Although these concepts are important, you can incorporate them into engaging activities instead. Instead of merely drawing an electron dot diagram, let students use buttons to represent them. Provide students with a blank diagram, containing only the nucleus and some empty shells, and let them get to work. At first, they can merely place the correct number of buttons in each shell to represent a specific element.
After they have had some practice, then they can use different colored buttons to represent those in the s orbital, the p orbital, the d orbital, and the f orbital. This easy way to teach about valence electrons is as hands-on as it gets! Place a box in the center of the room, and put two chairs on either side of the box.
The box will represent the nucleus, and the chairs will represent the innermost shell of electrons. Place a piece of paper or an index card on each chair, one reading "1s1," and one reading "1s2. When they finish, have students pretend to be electrons and "fill in" the number of chairs needed to make an element with a small number of electrons, such as oxygen.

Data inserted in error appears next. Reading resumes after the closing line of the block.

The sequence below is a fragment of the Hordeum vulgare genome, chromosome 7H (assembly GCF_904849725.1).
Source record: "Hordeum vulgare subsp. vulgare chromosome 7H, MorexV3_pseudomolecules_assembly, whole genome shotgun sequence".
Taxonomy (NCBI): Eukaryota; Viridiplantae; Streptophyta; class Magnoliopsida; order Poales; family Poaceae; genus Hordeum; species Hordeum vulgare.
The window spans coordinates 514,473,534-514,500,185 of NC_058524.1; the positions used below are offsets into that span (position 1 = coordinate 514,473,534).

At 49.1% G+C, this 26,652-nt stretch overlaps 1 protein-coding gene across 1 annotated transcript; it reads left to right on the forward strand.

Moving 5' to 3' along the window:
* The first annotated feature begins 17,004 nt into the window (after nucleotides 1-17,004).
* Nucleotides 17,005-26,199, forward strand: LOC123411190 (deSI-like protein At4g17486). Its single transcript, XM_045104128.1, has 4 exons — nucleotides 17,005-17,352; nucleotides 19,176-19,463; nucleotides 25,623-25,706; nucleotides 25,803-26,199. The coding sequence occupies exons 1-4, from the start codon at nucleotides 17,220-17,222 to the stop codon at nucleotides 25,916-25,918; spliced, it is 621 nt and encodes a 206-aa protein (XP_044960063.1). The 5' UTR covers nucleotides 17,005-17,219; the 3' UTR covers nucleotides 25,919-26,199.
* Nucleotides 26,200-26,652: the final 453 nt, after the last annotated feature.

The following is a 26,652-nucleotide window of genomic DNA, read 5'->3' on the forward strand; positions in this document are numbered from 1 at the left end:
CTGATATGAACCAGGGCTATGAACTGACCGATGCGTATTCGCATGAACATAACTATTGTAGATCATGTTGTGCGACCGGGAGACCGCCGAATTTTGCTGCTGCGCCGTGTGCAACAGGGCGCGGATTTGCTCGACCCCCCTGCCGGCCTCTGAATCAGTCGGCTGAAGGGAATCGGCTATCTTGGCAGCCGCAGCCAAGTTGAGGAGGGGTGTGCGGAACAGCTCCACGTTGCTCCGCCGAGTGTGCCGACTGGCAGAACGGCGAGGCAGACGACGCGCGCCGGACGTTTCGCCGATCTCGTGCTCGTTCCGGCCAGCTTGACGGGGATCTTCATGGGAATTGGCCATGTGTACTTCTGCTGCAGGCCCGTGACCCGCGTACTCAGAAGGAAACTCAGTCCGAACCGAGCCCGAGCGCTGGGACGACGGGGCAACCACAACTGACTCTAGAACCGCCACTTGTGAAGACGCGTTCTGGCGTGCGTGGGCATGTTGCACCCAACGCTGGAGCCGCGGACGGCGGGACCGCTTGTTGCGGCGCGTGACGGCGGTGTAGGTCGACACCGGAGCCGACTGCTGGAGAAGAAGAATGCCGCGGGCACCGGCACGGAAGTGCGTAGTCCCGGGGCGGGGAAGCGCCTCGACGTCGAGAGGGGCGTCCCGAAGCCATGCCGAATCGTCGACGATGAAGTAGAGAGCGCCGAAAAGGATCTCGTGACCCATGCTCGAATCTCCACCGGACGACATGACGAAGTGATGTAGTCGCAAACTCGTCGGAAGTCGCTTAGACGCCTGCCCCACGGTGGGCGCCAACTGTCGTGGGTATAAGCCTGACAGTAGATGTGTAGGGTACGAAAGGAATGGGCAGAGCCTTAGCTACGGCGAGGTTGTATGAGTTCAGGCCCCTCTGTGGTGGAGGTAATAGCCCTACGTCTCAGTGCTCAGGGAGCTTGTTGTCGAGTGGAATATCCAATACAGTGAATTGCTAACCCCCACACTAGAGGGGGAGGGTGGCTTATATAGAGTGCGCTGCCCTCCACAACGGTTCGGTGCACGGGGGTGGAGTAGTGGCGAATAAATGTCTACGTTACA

Give them a bag full of tennis balls or other small objects to represent protons, and tell students to place the correct number of protons for that element into the nucleus.
Then have them repeat the process with an element that contains more electrons, such as iron. So much can be done with the periodic table - if only you could get your students to pay attention to it. As you can see, the number of valence electrons an atom has is related to the column it is found in on the periodic table. When an atom has eight valence electrons it is said to have an octet of electrons.
Atoms with a complete octet have s and p orbitals that are completely filled with electrons, so they are extremely stable. Notice that the Lewis dot diagrams fill the outer shells by first putting in four electrons alone on either side and then starting to pair them up with the addition of the fifth electron.
This representation will help us later on when we discuss chemical bonding. Aside from the number of valence electrons an atom has, the energy they have or the energy level that they are in is the last bit of information that helps predict how an atom will react. They all have one valence electron, but their valence electrons are located farther and farther away from the nucleus as you move down on the periodic table. For example, that one valence electron in lithium is in the 2 s orbital.